Look at some of the uninformed, superficial arguments being regurgitated here "but Republicans presented 4 proposals and Obama refuses to negotiate!"

  • by call -151 (230520) * on Monday October 07, 2013 @05:43AM (#45056843) Homepage

    As a researcher in mathematics, I am fortunate to have a great position and supportive research environment. I still get a paycheck and my day-to-day life continues more-or-less the same, but there are a number of thoughtless consequences indirectly for me, mainly due to the National Science Foundation being currently unfunded. My NSF grant money was delivered some time ago to my grants office and I can spend money as usual for my postdocs and students, so it isn't affecting me there directly. Instead, we have the following consequences:

    1. The NSF webpages are down. That means no reports on existing grants can be filed, not a big deal. But it also means that no new grant submissions can be filed. There are many deadlines in the fall and this is usually a very busy time for grant submissions. I expect that deadlines will be shifted, but that is a huge hassle as in my fields, generally there are once-a-year deadlines and there is a big buildup and plan to time things around the deadlines. Deadlines are carefully distributed throughout the year to avoid congestion with grants offices and to avoid proposing researchers getting overwhelmed. That is all out the window with no idea about how things will be resolved.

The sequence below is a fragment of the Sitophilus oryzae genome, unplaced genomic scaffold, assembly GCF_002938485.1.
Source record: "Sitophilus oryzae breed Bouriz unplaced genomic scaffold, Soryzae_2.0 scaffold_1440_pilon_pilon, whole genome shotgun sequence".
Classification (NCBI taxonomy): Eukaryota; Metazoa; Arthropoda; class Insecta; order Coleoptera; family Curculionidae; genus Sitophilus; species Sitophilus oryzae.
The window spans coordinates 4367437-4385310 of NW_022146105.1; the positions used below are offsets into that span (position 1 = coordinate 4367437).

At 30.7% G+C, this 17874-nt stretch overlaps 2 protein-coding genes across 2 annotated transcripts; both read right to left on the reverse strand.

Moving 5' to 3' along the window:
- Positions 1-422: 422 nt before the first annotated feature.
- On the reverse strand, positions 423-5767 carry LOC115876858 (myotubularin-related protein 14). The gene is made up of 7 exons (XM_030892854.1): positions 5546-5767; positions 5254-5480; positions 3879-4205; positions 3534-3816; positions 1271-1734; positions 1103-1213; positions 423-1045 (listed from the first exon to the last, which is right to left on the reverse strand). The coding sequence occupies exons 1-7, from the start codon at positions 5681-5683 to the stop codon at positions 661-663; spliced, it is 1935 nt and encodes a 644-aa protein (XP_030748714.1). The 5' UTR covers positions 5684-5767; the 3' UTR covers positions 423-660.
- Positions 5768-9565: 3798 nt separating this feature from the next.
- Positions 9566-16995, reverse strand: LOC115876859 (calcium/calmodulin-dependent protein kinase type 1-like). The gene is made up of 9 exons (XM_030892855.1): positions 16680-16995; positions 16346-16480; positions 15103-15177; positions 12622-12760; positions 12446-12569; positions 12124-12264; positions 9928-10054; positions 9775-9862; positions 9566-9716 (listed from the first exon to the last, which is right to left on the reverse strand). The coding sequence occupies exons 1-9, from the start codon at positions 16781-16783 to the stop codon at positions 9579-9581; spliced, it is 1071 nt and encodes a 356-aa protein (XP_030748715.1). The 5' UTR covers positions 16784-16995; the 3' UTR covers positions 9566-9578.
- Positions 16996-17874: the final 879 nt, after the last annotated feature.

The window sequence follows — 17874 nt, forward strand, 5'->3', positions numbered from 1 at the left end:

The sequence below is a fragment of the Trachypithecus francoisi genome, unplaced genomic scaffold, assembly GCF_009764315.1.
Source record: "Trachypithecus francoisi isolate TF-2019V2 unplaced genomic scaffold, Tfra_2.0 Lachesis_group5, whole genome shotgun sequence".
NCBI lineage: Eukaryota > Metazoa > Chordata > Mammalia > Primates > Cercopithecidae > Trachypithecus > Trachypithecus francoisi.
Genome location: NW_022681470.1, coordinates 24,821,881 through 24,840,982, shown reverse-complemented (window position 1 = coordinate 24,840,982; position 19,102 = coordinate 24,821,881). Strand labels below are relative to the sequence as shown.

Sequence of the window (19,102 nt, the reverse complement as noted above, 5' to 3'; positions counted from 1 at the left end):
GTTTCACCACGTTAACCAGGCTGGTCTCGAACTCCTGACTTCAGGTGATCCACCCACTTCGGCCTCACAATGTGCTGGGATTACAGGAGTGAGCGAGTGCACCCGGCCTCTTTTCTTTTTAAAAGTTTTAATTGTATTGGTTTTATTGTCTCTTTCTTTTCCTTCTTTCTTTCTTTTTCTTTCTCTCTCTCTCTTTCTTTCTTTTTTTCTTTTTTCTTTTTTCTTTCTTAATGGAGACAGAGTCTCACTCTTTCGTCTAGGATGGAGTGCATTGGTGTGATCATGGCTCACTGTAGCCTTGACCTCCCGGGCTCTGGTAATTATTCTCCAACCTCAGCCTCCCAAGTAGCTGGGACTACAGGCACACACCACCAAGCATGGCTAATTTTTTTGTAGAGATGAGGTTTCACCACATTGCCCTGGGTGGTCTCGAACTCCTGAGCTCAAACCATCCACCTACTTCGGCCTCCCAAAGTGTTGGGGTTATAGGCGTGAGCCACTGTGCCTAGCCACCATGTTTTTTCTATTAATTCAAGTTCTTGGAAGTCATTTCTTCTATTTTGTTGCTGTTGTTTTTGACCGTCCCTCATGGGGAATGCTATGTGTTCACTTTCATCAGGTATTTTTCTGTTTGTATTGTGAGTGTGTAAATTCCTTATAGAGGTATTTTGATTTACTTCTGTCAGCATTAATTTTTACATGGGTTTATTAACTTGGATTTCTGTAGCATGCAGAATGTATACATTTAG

2. No NSF review panels are meeting. In my fields, being asked to do a panel is both an honor and a serious burden. It is a lot of work to read proposals, often in related areas not exactly in areas of primary expertise. Twelve people are asked (per panel) to consider dozens of proposals, each hundreds of pages long (total, most of the important stuff is in about 50 pages.) These are essentially volunteers, top-level researchers from around the world who feel it is important to choose wisely which researchers are funded. Panels are scheduled to meet at the NSF with travel arrangements made by them. Generally it is a very intensive time with tight timelines. All of that is on hold. No new panels are being scheduled, existing panels are in limbo despite people having already read proposals and begun to evaluate them, and panels that already met can't have any further progress on funding decisions. Scheduling panels is a pain and there will be massive congestion and chaos once things get going again, assuming there is again a budget.

    To my mind, these are a big disruption. For people in the lab sciences whose funding is disrupted, projects that have been ongoing or building up can be seriously affected. For people whose funding record will have a big role in their hiring, tenure, and promotion situation, this is a huge stress-inducing situation.

    Blegh. This is a completely unnecessary disruption to thousands of scientists and researchers. Science research funding in the US has always been a pain, even when things go smoothly. Excellent researchers have left for Europe over the years due to frustrations with the NSF system, and things like this will exacerbate that problem.

    The National Institutes of Health (NIH) research grant system is even larger scale and is also totally on hold, with consequent disruptions. And with the life sciences, uncertainty in projects can be more problematic as it is often harder to put things on hold. I feel sorry for people whose funding needs to be renewed, is under consideration, or needs adjustment now as this is a huge hassle.